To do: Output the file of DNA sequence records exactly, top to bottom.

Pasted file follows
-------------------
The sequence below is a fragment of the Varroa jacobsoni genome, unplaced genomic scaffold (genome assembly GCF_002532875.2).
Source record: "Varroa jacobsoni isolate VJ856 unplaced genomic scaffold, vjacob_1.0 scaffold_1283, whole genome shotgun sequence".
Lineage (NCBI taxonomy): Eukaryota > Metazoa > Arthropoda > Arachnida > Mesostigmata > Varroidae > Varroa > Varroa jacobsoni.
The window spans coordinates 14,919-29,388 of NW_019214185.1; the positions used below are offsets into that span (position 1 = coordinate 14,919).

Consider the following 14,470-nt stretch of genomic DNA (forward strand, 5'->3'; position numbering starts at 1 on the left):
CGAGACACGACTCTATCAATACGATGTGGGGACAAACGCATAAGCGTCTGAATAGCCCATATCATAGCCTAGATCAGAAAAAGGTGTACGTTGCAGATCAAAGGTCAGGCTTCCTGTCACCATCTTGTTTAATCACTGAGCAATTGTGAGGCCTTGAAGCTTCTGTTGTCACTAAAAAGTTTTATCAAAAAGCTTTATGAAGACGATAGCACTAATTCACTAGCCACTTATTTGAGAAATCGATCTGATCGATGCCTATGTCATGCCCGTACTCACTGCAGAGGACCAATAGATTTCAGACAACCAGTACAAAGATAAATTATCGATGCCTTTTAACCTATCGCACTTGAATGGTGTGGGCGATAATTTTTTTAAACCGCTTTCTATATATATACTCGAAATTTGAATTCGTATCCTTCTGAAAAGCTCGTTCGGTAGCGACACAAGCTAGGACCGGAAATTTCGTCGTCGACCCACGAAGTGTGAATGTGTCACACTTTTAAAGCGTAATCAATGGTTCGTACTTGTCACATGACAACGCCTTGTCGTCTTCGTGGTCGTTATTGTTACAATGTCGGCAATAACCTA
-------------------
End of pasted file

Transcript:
The sequence below is a fragment of the Varroa jacobsoni genome, unplaced genomic scaffold (genome assembly GCF_002532875.2).
Source record: "Varroa jacobsoni isolate VJ856 unplaced genomic scaffold, vjacob_1.0 scaffold_1283, whole genome shotgun sequence".
Lineage (NCBI taxonomy): Eukaryota > Metazoa > Arthropoda > Arachnida > Mesostigmata > Varroidae > Varroa > Varroa jacobsoni.
The window spans coordinates 14,919-29,388 of NW_019214185.1; the positions used below are offsets into that span (position 1 = coordinate 14,919).

Consider the following 14,470-nt stretch of genomic DNA (forward strand, 5'->3'; position numbering starts at 1 on the left):
CGAGACACGACTCTATCAATACGATGTGGGGACAAACGCATAAGCGTCTGAATAGCCCATATCATAGCCTAGATCAGAAAAAGGTGTACGTTGCAGATCAAAGGTCAGGCTTCCTGTCACCATCTTGTTTAATCACTGAGCAATTGTGAGGCCTTGAAGCTTCTGTTGTCACTAAAAAGTTTTATCAAAAAGCTTTATGAAGACGATAGCACTAATTCACTAGCCACTTATTTGAGAAATCGATCTGATCGATGCCTATGTCATGCCCGTACTCACTGCAGAGGACCAATAGATTTCAGACAACCAGTACAAAGATAAATTATCGATGCCTTTTAACCTATCGCACTTGAATGGTGTGGGCGATAATTTTTTTAAACCGCTTTCTATATATATACTCGAAATTTGAATTCGTATCCTTCTGAAAAGCTCGTTCGGTAGCGACACAAGCTAGGACCGGAAATTTCGTCGTCGACCCACGAAGTGTGAATGTGTCACACTTTTAAAGCGTAATCAATGGTTCGTACTTGTCACATGACAACGCCTTGTCGTCTTCGTGGTCGTTATTGTTACAATGTCGGCAATAACCTA